Nathan Collier: Deal is good but limited precedent for conservation


Published: Sunday, July 21, 2013 at 6:01 a.m.
Last Modified: Friday, July 19, 2013 at 8:02 p.m.

I would like to clarify some points and add some perspective about my offer of a $1 million gift to the city of Gainesville in exchange for five acres, approximately 3 percent of the 159 acres of wetlands in the Eighth Avenue corridor.

I like to consider it a gift because the $1 million is 92 percent a gift and 8 percent a purchase, enabling the city to purchase up 20 times comparable acreage, an incredible win for conservation in many folks' minds.

I have lived on this land for 30 years and I unabashedly love it. Coming home to these woods, these towering trees, is like entering an emerald cathedral. Even after all these years I feel nurtured by nature's embrace.

My intent is not to develop this land in any way. I simply want it as a privacy buffer. The land comes with conservation zoning. I do not intend to try to change the conservation zoning and I can't imagine the city ever agreeing.

I like to think I live “lightly on the land” and most of the 4.5 acres that I have now is in the same forested condition is was when I purchased the land over three decades ago.

The remaining 154 acres will remain accessible on the north side from 11th Avenue and an additional amount above the $1 million has been set aside to relocate and improve an existing informal trail, as well for the city to carefully re-locate the Godfrey's privet and milkvine that is of ecological value.

Around 97 percent of this land will still be accessible by anyone, and will have a better trail for biking, walking and enjoying nature. Citizens will also have other nice places to enjoy that the $1 million will enable the city to purchase. I have also agreed to pay closing costs for both sides, which are not insignificant in a sale of this size.

Some are concerned about the precedent of selling conservation land. While I'd like to think that a precedent that allows you to potentially put 20 times more land into conservation is a good precedent, it is also an extremely limited precedent. First, because the city is not likely to face many $1 million, 20-times value opportunities.

Secondly, the main reason this land can be sold is that it was not purchased with public money, but donated to the city without restriction by Phil Emmer in the 1980s. Mr. Emmer is strongly supporting its sale, because he understands just how much the $1 million I have offered could purchase in other conservation or recreation resources.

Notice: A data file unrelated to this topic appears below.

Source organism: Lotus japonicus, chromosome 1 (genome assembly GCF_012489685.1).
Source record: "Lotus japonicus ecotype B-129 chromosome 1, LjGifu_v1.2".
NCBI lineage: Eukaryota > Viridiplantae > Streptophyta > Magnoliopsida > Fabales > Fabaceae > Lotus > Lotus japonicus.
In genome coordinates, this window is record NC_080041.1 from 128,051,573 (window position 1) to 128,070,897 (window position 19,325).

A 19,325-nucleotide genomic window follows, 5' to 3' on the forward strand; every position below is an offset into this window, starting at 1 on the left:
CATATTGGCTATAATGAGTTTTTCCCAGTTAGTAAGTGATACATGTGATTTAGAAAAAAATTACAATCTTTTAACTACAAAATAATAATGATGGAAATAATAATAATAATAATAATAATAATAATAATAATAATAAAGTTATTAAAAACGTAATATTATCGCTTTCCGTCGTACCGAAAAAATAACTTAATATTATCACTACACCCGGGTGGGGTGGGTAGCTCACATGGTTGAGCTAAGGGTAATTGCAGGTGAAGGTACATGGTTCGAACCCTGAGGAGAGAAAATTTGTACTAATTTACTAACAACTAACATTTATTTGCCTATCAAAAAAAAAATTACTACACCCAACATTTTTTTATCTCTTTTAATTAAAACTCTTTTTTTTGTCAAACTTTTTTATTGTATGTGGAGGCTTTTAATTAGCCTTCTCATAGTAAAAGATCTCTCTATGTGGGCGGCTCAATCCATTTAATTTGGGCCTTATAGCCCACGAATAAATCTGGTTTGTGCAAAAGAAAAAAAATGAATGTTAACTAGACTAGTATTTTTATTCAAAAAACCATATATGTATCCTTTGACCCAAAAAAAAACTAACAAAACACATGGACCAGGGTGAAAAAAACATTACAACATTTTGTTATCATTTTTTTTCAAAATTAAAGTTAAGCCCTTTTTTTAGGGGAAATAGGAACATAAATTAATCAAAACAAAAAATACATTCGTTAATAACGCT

Most of the lands in the city's conservation inventory could not be sold in this way, because of a combination of grant restrictions, bond covenants or placement on the Registry of Public Places. More than 900 acres of property in the city's conservation portfolio, 11 parks so far, are on this registry, which prevents their sale without extraordinary hurdles. More will be added.

Since 2009, the city has acquired 318 acres of natural land for $3.12 million, which comes out to $9,795 per acre. The $1 million I have offered for this small piece of land equates to 45 percent of all the funds received by the city for natural lands purchased through Wild Spaces, Public Places ($2.24 million). For $1 million, the city could purchase 102 acres at the prices they have paid over the past three years, 20 times more than the five acres I am seeking

Obviously, this land has unique and special value to me. My hope was that my offer would enable the city to acquire so large an additional amount of land that it would be viewed as a laudable public-private conservation partnership, with private funds creating the opportunity to obtain much more land to be set aside for future generations to enjoy.

Nathan S. Collier is principal and chairman of The Collier Companies, a developer, manager and owner of multifamily housing with headquarters in Gainesville.

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